follow Dictionary.com

9 Grammatical Pitfalls

hoodwink

[hoo d-wingk] /ˈhʊdˌwɪŋk/
verb (used with object)
1.
to deceive or trick.
2.
Archaic. to blindfold.
3.
Obsolete. to cover or hide.
Origin of hoodwink
1555-1565
1555-65; hood1 + wink
Related forms
hoodwinkable, adjective
hoodwinker, noun
unhoodwinked, adjective
Synonyms
1. dupe, cheat, swindle, gyp.
Dictionary.com Unabridged
Based on the Random House Dictionary, © Random House, Inc. 2015.
Cite This Source
Examples from the web for hoodwinked
  • Sorry to see your esteemed journal hoodwinked by the farm advocates.
  • But three hundred years later, courts remain hoodwinked by dishonesty.
  • Oftentimes the agent may be hoodwinked himself by a promoter encouraging unlicensed sales.
  • It seems people ultimately do tire of being hoodwinked.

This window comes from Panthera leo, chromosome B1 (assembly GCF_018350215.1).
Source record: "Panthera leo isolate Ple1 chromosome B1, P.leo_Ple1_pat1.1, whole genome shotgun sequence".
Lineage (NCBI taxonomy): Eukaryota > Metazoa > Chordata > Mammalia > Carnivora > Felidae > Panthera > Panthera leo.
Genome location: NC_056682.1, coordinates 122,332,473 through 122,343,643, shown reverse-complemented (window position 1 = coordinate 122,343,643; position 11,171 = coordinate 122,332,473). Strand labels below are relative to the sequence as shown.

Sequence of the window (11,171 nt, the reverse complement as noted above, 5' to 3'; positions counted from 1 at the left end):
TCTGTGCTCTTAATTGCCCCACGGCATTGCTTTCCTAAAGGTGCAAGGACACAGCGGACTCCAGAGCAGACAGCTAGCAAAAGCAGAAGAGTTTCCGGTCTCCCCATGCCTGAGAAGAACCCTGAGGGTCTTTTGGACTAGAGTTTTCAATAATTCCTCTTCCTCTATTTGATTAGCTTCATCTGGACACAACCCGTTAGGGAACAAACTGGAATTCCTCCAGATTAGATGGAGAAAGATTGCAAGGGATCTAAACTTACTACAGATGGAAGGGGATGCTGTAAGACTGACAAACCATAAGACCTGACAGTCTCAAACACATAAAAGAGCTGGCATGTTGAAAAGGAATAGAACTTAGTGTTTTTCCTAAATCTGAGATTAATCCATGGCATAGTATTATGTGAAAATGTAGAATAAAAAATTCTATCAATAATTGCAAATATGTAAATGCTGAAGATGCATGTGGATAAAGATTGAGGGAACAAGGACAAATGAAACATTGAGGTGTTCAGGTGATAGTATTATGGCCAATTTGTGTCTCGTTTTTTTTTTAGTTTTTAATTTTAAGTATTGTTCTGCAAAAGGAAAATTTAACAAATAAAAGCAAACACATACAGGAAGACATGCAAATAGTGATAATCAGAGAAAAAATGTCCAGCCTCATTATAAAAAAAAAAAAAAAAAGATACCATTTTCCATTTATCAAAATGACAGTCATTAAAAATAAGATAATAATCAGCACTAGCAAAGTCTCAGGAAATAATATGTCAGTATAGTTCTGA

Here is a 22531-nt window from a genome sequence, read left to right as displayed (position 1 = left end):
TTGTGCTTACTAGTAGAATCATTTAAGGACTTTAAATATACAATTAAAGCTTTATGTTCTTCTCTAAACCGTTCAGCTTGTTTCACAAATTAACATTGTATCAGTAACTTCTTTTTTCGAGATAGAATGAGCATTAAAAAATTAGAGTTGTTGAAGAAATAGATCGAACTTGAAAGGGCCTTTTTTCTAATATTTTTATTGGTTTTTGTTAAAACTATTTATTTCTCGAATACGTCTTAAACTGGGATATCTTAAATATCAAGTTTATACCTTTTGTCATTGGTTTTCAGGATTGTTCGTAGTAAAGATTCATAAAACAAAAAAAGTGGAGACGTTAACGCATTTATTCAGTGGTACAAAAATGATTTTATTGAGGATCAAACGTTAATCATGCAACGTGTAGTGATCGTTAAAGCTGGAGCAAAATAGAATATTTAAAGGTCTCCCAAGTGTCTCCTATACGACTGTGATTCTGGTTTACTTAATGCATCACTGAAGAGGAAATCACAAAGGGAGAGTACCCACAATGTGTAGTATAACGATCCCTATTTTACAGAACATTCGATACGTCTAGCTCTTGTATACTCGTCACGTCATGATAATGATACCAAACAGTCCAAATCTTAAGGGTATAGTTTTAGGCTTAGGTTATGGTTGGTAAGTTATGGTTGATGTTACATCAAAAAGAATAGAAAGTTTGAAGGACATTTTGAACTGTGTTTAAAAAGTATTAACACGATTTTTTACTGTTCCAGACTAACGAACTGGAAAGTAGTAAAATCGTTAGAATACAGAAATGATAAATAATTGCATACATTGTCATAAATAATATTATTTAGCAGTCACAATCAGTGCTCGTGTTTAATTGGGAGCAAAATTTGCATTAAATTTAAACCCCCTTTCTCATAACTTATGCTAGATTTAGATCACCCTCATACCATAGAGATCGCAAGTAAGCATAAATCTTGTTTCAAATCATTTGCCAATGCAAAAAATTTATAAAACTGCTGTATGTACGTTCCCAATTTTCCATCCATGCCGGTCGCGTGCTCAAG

British Dictionary definitions for hoodwinked

hoodwink

/ˈhʊdˌwɪŋk/
verb (transitive)
1.
to dupe; trick
2.
(obsolete) to cover or hide
Derived Forms
hoodwinker, noun
Word Origin
C16: originally, to cover the eyes with a hood, blindfold
Collins English Dictionary - Complete & Unabridged 2012 Digital Edition
© William Collins Sons & Co. Ltd. 1979, 1986 © HarperCollins
Publishers 1998, 2000, 2003, 2005, 2006, 2007, 2009, 2012
Cite This Source
Word Origin and History for hoodwinked

hoodwink

v.

1560s, "to blindfold," from hood (n.1) + wink; figurative sense of "mislead, deceive" is c.1600. Related: Hoodwinked; hoodwinking.

Online Etymology Dictionary, © 2010 Douglas Harper
Cite This Source

Word of the Day

Difficulty index for hoodwink

Few English speakers likely know this word

Word Value for hoodwinked

22
22
Scrabble Words With Friends

Quotes with hoodwinked

Nearby words for hoodwinked